Ho-Chunk Nation, an American tribe in Wisconsin, announced on their Facebook page they recently voted to legalize the sale of marijuana on tribal lands.
Ho-Chunk Nation is trying to balance between legalizing marijuana and combating its negative effects on the tribe and surrounding areas, Collin Price, spokesperson for Ho-Chunk Nation said.
Price said 1,600 people joined the tribe’s General Council voting on Saturday, and according to the coverage from Channel 3000, 63 percent of voters were in favor of the resolution to legalize marijuana within the tribe.
Ho-Chunk Nation, however, still has a long way to go before they see any development on this issue, Price said. The resolution is still in its early stages and tribe leaders have yet to discuss the next steps. Price acknowledged there are many challenges moving forward, and the most important hurdle is marijuana’s illegal status in Wisconsin.
“We’re in no hurry at this point to make this a reality,” Price said. “We haven’t even sat down as a tribe and figured out which direction we’re going to go.”
The potential legalization of marijuana on tribal lands, however, has already received some resistance from surrounding areas, Richard Snake, a member of the Elderly Work Program in Ho-Chunk Nation, said. But, Snake said legalization will in no way harm the relationship between Ho-Chunk and surrounding communities.
According to Price, Ho-Chunk Nation has land throughout Southern Wisconsin, mostly in the Black River Falls area. They are also located in Madison, Green Bay, Milwaukee, La Crosse and Wittenburg. The shared land, he said, has fostered a good relationship between the tribe and neighboring non-tribal communities.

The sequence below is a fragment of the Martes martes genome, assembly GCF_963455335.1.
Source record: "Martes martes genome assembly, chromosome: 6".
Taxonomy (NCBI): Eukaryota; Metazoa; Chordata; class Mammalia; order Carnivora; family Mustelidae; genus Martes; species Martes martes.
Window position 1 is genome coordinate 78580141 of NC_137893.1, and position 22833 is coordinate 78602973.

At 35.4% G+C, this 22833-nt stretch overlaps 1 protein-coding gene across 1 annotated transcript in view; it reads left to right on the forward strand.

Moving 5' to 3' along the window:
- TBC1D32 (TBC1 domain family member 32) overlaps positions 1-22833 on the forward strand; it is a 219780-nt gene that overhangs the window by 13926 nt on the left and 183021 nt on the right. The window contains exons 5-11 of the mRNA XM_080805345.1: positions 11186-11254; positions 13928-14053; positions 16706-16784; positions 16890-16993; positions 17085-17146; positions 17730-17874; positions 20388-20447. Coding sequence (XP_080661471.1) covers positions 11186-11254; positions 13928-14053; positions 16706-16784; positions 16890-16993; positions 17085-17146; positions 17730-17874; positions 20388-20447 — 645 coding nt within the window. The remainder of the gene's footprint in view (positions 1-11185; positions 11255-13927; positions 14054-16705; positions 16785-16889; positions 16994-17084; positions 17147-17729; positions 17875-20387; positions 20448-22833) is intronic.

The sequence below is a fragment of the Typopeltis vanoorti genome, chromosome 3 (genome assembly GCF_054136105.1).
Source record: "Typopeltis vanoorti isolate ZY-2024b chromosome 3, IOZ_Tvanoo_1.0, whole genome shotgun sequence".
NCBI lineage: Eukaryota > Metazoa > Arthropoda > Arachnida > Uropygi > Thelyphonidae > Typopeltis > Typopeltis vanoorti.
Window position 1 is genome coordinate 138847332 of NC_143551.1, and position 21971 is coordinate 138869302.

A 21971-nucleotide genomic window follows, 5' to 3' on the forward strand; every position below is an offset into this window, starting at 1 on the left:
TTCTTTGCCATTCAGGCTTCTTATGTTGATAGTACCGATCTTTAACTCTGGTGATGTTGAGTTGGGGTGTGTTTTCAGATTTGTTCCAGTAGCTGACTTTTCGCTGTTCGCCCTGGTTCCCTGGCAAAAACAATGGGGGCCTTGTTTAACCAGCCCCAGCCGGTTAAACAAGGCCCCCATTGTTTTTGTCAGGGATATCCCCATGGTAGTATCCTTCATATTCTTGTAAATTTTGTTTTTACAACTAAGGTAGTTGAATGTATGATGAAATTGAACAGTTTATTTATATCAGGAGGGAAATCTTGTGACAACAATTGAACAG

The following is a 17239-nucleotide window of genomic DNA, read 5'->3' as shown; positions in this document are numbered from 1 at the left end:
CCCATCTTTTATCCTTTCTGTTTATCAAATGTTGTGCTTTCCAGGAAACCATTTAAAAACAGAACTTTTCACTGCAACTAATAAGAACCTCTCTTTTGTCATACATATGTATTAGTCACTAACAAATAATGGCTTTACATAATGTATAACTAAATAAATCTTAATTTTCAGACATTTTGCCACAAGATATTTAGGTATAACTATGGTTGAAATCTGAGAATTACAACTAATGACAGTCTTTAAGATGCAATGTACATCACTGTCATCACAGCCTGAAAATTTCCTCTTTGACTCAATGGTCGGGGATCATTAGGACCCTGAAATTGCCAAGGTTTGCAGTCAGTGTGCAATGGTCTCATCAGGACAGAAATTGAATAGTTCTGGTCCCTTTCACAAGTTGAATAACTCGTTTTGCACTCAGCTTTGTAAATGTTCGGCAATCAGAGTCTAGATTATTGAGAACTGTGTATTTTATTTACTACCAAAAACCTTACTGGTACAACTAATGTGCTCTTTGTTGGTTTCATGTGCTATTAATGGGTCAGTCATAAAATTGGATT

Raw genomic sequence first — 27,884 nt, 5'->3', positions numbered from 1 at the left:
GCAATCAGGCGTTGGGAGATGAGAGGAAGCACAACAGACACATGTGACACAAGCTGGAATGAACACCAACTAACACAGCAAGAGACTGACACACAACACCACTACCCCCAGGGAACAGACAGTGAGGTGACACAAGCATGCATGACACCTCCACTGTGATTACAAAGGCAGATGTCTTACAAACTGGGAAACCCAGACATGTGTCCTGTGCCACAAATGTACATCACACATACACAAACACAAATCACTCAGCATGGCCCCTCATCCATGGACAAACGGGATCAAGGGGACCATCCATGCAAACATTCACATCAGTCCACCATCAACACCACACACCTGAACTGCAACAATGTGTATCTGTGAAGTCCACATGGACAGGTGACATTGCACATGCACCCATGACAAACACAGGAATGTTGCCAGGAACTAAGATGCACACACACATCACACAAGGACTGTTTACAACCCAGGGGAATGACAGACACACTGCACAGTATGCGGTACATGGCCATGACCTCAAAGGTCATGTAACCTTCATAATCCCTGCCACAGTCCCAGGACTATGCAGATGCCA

“We will reach out to those communities and community leaders and make sure we don’t do anything that’s going to adversely affect them,” Price said.
The reason for the resolution was largely economical, Snake said.
A month ago, the Menominee Indian Tribe of Wisconsin also endorsed the potential legalization of marijuana. According to the tribe’s website, they want to diversify the tribe’s economy and generate more revenue by using marijuana for medicinal and recreational purposes. The Ho-Chunk are doing the same for similar purposes.
“A lot of it has to do with ‘cash crop,’ [as] they call it, ” Snake said. “They want to get some products to make more money for the tribe.”
This is the first time legalizing marijuana has become a formal resolution for the Ho-Chunk Nation, Price said.
The resolution might pose threats to tribal societies because they already face serious drug-induced problems. Just last year, Price said, the tribe declared a state of emergency because of the negative effects drugs have on the youth and adults in the tribe. They are trying to balance the economical and social factors moving forward.
“It’s not as easy as just getting rid of it or bringing it on, there are many parts of this, so we just [have] to sit down and work through each of them,” Price said.